What are the similiarities and differences between Victorian and Romantic poetry.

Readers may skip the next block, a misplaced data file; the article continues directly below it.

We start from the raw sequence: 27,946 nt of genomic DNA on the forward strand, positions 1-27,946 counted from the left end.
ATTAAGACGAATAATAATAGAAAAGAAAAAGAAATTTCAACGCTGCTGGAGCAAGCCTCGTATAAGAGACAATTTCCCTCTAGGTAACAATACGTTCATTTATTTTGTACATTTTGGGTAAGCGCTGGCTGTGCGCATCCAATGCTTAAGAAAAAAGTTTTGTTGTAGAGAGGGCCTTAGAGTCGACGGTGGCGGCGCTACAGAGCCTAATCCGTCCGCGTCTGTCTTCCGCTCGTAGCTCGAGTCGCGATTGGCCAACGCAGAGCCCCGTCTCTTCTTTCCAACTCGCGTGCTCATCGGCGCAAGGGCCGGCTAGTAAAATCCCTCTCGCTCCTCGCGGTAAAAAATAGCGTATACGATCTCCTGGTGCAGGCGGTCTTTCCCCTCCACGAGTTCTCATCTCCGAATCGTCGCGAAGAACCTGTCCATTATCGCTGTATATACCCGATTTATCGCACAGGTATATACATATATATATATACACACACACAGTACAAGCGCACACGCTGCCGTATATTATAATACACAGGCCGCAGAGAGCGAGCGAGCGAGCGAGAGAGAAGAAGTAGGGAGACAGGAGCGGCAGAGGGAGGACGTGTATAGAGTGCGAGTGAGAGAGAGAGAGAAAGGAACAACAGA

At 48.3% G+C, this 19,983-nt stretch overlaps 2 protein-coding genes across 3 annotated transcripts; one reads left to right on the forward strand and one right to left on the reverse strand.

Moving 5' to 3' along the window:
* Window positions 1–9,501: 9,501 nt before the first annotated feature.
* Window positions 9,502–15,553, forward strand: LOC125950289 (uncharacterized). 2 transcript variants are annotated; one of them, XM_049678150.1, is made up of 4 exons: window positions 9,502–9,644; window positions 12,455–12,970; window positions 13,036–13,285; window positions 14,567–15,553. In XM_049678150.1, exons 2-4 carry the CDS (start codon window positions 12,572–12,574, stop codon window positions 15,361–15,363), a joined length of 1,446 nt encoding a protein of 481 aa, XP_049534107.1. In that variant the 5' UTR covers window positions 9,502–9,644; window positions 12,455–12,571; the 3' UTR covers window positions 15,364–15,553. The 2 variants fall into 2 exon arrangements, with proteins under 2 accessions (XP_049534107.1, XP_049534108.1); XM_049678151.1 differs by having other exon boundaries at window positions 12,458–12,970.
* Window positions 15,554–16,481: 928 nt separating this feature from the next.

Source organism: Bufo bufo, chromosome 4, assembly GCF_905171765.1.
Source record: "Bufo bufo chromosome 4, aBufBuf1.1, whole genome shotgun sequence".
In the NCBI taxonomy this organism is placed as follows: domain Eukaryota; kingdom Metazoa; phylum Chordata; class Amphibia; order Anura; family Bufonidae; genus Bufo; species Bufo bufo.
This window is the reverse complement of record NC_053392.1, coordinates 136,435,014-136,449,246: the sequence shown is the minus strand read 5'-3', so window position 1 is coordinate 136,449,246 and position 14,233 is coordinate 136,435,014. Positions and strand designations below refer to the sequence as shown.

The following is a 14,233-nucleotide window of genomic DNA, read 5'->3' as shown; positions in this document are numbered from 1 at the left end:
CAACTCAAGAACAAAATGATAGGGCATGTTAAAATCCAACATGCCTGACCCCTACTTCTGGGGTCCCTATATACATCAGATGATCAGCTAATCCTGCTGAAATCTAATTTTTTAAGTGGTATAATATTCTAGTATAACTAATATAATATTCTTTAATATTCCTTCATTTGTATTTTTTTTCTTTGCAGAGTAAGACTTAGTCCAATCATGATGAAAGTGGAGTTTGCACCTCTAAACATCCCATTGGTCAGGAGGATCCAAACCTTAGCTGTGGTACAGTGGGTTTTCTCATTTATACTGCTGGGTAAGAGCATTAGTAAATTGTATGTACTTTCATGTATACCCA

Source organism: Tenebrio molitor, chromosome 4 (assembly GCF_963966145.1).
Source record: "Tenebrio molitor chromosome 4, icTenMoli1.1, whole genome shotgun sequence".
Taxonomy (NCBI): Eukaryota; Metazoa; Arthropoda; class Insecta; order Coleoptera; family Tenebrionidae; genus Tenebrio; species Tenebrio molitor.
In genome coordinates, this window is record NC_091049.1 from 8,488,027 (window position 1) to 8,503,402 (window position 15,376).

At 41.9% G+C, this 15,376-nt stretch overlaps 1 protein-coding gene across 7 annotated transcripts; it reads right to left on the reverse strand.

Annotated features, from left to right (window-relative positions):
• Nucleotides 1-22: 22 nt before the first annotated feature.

These two periods contrast more than they favor, specifically when analyzing the social and cultural perspectives. The Romantics saw a great shift from their actions being governed by God, piety, and the church to a more personal reality. The Romantics focused on the individual, particularly relative to the dream world and beauty that could be discovered all around man. There was a great literary and poetic influx on the topic of nature and the beauty of one’s self, one’s environment and even the splendor that could be found in a drug-induced state. As a matter of fact, the term “sublime” was coined during the Renaissance as people were paying great attention to feelings and emotions that could be evoked during a single experience—one that most often was not related to a religious occurrence. Additionally, the Romantics believed that mediocre minds worked logically or analytically. Rather, true Romantics found that discovering feelings and emotions were more desirable, particularly when those feelings are evoked by the wonders of nature. Take this excerpt from John Keats’s poem, “Bright Star”...
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